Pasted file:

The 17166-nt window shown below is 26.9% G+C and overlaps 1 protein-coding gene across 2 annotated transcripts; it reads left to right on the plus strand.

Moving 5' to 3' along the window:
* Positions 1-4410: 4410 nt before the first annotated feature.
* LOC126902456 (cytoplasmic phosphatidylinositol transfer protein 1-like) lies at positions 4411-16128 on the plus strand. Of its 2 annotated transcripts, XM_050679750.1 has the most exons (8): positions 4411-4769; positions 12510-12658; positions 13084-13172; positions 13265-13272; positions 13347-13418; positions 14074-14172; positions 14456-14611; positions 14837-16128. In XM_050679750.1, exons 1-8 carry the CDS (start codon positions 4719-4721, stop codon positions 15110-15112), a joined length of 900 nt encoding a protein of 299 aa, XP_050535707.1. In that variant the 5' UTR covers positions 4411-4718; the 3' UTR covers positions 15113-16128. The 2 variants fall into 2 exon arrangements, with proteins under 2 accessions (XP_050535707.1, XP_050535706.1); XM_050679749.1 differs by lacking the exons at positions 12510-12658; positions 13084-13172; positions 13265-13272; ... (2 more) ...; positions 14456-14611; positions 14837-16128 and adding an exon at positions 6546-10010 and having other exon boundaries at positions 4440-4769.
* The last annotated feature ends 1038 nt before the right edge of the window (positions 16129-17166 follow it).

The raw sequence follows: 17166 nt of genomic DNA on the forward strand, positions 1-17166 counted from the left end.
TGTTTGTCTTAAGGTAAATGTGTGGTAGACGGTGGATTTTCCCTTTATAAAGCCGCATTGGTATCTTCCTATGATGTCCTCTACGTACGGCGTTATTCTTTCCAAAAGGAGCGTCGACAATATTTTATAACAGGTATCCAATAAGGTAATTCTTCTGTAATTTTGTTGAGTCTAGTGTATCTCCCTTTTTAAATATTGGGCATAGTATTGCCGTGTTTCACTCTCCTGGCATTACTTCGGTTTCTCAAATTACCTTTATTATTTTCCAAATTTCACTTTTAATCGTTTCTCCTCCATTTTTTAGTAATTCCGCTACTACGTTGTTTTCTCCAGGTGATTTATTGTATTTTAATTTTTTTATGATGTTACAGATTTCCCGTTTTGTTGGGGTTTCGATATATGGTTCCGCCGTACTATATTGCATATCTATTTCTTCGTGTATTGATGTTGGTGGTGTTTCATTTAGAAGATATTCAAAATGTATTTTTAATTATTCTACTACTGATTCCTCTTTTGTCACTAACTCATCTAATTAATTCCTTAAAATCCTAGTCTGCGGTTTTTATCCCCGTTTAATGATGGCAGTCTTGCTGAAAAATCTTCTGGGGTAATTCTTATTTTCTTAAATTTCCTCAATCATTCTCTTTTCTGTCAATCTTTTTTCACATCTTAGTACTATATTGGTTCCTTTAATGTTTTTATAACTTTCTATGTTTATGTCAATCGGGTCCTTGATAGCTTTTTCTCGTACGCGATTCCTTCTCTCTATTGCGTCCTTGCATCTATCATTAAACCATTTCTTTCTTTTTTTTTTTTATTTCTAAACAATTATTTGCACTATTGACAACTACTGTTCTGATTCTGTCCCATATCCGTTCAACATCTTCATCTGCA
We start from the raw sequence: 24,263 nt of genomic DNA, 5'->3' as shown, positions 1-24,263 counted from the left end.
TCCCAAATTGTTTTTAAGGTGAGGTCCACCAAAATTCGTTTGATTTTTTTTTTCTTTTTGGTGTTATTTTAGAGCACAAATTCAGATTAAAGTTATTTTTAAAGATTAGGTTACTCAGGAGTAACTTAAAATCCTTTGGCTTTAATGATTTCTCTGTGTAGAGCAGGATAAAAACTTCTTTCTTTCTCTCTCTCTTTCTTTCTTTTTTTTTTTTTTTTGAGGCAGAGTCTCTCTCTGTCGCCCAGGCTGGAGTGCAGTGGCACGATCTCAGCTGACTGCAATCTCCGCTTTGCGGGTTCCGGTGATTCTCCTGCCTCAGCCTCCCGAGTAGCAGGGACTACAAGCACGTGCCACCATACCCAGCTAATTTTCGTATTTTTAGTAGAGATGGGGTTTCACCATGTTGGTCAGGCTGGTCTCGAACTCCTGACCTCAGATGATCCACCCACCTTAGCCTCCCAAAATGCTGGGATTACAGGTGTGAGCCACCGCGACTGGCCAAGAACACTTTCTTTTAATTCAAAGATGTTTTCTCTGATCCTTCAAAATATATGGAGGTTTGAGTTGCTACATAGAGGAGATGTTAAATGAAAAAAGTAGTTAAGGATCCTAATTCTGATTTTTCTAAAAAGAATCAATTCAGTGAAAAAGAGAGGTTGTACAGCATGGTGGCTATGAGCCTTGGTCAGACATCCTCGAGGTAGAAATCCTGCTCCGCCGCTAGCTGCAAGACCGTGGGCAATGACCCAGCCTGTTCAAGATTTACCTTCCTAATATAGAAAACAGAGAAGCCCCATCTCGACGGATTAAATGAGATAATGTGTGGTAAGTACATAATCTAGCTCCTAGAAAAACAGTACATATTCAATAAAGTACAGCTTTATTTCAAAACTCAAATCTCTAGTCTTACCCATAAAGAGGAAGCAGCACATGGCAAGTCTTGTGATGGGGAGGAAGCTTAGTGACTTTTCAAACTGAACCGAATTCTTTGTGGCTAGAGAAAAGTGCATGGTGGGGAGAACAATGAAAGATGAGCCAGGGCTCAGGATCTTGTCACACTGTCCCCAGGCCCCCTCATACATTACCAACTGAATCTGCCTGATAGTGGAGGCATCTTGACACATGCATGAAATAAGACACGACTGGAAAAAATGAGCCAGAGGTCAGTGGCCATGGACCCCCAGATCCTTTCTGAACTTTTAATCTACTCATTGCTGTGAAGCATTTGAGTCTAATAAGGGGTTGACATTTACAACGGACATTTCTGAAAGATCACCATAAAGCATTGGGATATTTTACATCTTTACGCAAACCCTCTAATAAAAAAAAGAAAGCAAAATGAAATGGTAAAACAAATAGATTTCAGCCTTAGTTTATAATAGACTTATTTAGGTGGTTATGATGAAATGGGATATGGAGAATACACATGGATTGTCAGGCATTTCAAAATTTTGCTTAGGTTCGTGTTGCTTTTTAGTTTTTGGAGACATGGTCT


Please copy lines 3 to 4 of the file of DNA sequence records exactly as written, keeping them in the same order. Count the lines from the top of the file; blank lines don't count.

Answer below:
* Positions 1-4410: 4410 nt before the first annotated feature.
* LOC126902456 (cytoplasmic phosphatidylinositol transfer protein 1-like) lies at positions 4411-16128 on the plus strand. Of its 2 annotated transcripts, XM_050679750.1 has the most exons (8): positions 4411-4769; positions 12510-12658; positions 13084-13172; positions 13265-13272; positions 13347-13418; positions 14074-14172; positions 14456-14611; positions 14837-16128. In XM_050679750.1, exons 1-8 carry the CDS (start codon positions 4719-4721, stop codon positions 15110-15112), a joined length of 900 nt encoding a protein of 299 aa, XP_050535707.1. In that variant the 5' UTR covers positions 4411-4718; the 3' UTR covers positions 15113-16128. The 2 variants fall into 2 exon arrangements, with proteins under 2 accessions (XP_050535707.1, XP_050535706.1); XM_050679749.1 differs by lacking the exons at positions 12510-12658; positions 13084-13172; positions 13265-13272; ... (2 more) ...; positions 14456-14611; positions 14837-16128 and adding an exon at positions 6546-10010 and having other exon boundaries at positions 4440-4769.